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'(in the midst of
a sentence),

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ian

00••••••••

q

n 6 h



6 h(before a story 11 (vowel)

w (consoant)



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..S 7 (consonant)






XV

INTRODUCTION

C HAPTERI BIOGRAPHY OF AL-GHAZAL! (450-505/1059.1111 A.D.)

AbaHaid ibn ]Muhammad al-GhazglI, a Persian Muslim



philoqophor and theologian, was born in Tis, rhurisgn, or (1)



rather in a village in that district called Ghazglah. His

father was a spinner and seller of wool. Although materially poor, he was a generous man. Before his death he asked a sifI friend to take care of his two sons, Abu Himid and

0 •

Ahmad, and spend whatever fortune he left behind on their



education. The friend did all he could to carry out the father's wish, until the meager fortune was exhausted. Then he advised the two boys to attend a school (madrasah), where they could get free education and board.



The two boys enrolled in a madrasah at TLTs, where Abu` Hgndd studied Divine Law (or religion) (fich) under



Abu imid al-Ghazgli (Haygtuhu, wa 3Irisuhu Wa Sifituhu)(Cairo,1 3/1924),p. 4, Cf. Qumayr, y., Al.Ghaza­lt (Beirut, 1947)? Part I,p. 5; Rife!, A.F., Al-Ghazal! TdairoL 1355/1936), Vol; I, p. 79f - Hereafter referred to as Rife!.
dates separates the one of the HijrI Era (left) from the vv

one of the Christian Era (right).

Note : In the present work the vertical line between two

xv

Risdhkinf. Itater'in Jurjgn he studied under Imam Abi Nasr al­.



Ismi‘r11, on whose lectures he took full notes.

On his way back to Tile robbers took away all he had, including the bag containing his notes. On his request, the chief of robbers gave him back his bag of notes.(2) He spent three years in Tas studying those notes s until he mastered them. According to ; Gardner it was at this period of his life that he began the study of Sufism "under the guidance of Yasuf al-Nassgr.(3) His inquisitive mind drove him to seek freedom from the limitations and fetters of human authority (taolid) in matters of doctrine and faith, and to enlarge his range of knowledge in scholastic theology and attain authentic knowledge of realities. So he left for Naysgbar (or Nishapti) to attend the lectures of Able°1-Ma(glI al-Juwaynr, known as Imam al-Haramayn, then in charge of the Nizgmiyyah school there. Under this celebrated stiff scholar he studied the different systems of religious .thought (madhghib), learned dialectics and logic, and studied philosophy. But above all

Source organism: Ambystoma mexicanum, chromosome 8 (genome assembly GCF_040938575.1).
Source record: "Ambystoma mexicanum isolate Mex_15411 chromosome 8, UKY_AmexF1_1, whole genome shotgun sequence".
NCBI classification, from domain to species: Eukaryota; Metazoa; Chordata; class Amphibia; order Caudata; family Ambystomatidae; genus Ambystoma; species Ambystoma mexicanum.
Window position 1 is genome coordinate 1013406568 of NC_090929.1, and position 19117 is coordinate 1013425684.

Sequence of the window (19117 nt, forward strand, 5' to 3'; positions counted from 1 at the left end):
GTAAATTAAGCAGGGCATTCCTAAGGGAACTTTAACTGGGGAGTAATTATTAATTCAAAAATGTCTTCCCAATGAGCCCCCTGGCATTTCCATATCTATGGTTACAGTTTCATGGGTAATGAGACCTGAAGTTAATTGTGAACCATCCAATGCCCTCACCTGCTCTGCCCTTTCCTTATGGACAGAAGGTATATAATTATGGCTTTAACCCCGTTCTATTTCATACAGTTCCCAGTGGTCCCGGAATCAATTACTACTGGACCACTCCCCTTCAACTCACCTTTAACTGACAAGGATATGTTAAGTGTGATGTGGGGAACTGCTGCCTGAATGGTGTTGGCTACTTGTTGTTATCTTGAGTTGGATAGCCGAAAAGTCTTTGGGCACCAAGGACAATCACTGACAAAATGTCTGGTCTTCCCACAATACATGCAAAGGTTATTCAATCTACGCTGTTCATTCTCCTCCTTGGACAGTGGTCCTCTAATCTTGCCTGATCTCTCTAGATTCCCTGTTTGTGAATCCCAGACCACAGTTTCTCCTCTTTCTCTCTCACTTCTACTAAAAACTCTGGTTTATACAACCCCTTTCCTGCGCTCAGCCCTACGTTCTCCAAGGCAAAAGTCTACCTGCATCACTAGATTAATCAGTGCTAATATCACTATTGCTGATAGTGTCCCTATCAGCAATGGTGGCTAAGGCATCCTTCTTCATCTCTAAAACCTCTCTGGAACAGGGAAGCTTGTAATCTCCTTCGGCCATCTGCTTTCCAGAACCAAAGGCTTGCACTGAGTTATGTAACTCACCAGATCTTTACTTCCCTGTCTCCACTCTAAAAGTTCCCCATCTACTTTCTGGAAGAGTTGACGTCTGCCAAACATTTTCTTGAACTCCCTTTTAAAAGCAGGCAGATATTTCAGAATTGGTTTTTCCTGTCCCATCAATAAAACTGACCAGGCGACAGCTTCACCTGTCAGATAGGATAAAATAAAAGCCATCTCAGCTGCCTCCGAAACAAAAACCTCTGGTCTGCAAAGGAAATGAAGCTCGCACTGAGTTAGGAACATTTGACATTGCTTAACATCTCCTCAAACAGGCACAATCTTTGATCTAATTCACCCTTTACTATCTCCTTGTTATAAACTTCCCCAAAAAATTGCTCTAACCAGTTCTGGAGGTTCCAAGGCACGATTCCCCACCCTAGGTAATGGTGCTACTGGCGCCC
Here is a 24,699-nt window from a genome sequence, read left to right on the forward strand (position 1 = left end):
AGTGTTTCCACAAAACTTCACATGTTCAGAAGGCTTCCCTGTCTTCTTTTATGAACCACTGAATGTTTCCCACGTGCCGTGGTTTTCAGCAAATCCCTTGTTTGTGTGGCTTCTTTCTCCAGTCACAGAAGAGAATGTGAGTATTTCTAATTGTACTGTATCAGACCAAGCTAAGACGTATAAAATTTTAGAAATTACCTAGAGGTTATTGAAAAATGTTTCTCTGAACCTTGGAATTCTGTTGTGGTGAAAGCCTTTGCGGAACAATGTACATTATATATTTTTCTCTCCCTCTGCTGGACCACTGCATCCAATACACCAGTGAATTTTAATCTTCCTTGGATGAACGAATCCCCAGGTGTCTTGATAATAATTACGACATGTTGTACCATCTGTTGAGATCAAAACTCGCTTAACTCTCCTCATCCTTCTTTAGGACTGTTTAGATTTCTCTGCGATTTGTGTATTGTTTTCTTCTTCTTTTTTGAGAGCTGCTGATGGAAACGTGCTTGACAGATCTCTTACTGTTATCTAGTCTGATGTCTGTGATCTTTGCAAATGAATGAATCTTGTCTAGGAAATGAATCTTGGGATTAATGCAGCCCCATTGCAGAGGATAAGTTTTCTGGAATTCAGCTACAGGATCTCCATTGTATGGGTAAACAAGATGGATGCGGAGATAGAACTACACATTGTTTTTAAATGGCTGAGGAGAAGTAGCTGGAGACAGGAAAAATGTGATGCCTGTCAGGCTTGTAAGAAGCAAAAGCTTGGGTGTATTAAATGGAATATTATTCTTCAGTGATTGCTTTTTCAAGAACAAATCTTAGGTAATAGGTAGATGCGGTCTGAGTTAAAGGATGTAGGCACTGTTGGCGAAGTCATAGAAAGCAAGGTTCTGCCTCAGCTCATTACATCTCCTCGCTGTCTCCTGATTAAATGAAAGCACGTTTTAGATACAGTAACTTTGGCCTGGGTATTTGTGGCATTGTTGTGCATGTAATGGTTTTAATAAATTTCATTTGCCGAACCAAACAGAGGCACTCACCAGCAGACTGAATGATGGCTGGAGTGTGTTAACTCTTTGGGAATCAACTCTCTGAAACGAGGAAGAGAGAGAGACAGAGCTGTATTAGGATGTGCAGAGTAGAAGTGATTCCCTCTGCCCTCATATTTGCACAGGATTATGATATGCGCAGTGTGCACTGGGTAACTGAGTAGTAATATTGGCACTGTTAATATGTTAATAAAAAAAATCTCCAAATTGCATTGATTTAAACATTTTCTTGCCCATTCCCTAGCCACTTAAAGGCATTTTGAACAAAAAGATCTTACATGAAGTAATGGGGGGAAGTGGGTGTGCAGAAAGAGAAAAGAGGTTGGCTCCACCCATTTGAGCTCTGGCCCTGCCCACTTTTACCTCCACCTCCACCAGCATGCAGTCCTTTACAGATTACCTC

1. Subki, A.T., ;abaoit al-Shilfiflayat al-Kubra (al-Husay­niyyah Press, Cairop.1324 A.H..) Vol. 1V$ p. 103 - hereafter referreCto as Tabaoat

  2. Gardner,'W.R.W.I.A1-Ghazgli (the Islam-Series-Christian Literature Society for India, Madras, Allahabad, Calcutta, RangonL Colombo, 1919) p.8-hereafter referred to as Gardner. CF. Rife!, p.145f.

(44 Redhouse, Jar, A Turkish and English Lexicon (Boyajian, Constantinople, 1890)p.2082, 2117- heraafter'referred to as Redhouse; Encyclopaedia Britannica (Encyclopaedia Britannica Inc., Chicago, 1943) Vol. 10, p. 331f.
Rifi41 apparently rioting Al-Zabidi, has mug instead of mughdic copious) - ibid, I, 98. Tabacgt, IV, p. 206.

7 !bid, IV, p. 107; of. Qumayr, Y OP 5) Tabaat, IV, 1)0.03; Cf Qumayr, O.

p. cit, I,p.6;

h

(drowning)